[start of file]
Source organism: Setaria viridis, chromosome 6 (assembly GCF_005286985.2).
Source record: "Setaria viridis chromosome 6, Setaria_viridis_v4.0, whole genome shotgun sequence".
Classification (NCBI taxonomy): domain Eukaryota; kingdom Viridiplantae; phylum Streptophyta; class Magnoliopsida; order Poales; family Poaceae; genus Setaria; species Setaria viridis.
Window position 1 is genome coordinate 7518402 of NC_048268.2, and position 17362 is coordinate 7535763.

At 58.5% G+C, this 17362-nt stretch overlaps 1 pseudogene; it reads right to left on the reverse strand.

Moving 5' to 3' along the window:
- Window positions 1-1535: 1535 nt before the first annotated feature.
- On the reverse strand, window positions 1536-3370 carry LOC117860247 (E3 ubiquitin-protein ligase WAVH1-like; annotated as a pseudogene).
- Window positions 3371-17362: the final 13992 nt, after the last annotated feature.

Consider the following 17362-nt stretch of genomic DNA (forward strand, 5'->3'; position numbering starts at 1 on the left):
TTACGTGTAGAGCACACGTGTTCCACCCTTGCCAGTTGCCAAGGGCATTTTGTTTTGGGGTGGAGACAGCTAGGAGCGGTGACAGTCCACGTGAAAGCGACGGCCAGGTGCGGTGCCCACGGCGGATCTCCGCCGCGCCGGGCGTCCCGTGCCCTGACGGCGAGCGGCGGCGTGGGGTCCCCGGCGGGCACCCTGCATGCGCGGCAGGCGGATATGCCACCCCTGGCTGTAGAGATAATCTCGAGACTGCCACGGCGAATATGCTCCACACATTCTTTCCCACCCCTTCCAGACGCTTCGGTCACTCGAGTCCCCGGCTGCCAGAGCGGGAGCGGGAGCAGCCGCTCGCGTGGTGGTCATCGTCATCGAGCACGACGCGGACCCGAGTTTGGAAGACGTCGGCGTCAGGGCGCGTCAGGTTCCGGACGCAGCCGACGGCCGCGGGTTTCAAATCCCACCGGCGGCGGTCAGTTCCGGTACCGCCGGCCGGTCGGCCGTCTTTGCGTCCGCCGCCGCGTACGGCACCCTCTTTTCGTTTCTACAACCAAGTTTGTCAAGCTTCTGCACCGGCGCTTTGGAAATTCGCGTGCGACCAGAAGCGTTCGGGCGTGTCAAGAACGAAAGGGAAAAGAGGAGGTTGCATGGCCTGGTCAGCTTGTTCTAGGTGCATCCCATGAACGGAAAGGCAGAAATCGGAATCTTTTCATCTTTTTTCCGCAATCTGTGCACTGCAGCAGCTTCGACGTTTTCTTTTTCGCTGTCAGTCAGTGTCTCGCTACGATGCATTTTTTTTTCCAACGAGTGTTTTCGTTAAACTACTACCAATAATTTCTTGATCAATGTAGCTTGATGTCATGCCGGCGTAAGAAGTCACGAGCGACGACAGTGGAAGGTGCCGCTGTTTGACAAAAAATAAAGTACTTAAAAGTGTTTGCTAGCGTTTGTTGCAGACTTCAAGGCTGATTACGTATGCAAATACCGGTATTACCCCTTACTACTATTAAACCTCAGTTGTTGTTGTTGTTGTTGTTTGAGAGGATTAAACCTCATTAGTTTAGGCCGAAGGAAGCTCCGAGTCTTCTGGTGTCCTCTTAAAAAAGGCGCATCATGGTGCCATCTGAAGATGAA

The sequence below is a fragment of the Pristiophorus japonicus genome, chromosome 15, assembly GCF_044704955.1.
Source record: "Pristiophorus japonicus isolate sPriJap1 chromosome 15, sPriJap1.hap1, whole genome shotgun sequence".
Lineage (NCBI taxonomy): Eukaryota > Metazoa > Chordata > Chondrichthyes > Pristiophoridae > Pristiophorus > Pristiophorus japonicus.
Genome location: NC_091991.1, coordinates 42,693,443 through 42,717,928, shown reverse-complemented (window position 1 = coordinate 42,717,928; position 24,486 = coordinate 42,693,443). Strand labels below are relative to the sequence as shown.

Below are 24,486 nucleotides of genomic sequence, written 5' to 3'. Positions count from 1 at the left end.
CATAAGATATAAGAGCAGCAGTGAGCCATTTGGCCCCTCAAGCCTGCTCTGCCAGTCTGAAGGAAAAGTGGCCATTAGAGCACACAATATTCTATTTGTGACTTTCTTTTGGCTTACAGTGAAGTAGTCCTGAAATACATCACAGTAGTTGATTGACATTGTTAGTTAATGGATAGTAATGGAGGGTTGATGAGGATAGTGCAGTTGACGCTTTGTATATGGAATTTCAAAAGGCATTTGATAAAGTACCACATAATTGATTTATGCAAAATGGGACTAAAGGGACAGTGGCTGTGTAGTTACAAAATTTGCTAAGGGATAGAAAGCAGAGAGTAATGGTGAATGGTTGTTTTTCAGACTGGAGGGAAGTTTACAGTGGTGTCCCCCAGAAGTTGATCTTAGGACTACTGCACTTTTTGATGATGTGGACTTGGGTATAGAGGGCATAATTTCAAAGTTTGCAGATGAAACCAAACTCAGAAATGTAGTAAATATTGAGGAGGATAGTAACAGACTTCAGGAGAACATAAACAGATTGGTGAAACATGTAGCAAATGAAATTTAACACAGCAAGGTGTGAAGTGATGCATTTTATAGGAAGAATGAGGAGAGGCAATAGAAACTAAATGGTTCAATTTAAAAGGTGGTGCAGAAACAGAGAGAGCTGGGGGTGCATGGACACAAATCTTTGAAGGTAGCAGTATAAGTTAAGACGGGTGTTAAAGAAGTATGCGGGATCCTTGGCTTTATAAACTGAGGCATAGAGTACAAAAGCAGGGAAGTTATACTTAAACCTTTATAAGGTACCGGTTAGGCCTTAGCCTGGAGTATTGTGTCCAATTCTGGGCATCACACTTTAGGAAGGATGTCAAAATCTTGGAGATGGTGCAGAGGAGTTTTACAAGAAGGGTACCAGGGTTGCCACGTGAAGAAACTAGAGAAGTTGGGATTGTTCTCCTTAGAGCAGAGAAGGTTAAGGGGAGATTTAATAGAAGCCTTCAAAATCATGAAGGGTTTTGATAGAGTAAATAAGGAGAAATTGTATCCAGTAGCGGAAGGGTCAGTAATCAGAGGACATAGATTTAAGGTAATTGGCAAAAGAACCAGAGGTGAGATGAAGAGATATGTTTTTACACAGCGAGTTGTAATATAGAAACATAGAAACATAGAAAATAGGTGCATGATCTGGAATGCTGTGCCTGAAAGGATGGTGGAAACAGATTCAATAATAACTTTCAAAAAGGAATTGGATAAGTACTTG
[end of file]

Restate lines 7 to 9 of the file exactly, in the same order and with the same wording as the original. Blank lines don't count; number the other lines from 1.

- Window positions 1-1535: 1535 nt before the first annotated feature.
- On the reverse strand, window positions 1536-3370 carry LOC117860247 (E3 ubiquitin-protein ligase WAVH1-like; annotated as a pseudogene).
- Window positions 3371-17362: the final 13992 nt, after the last annotated feature.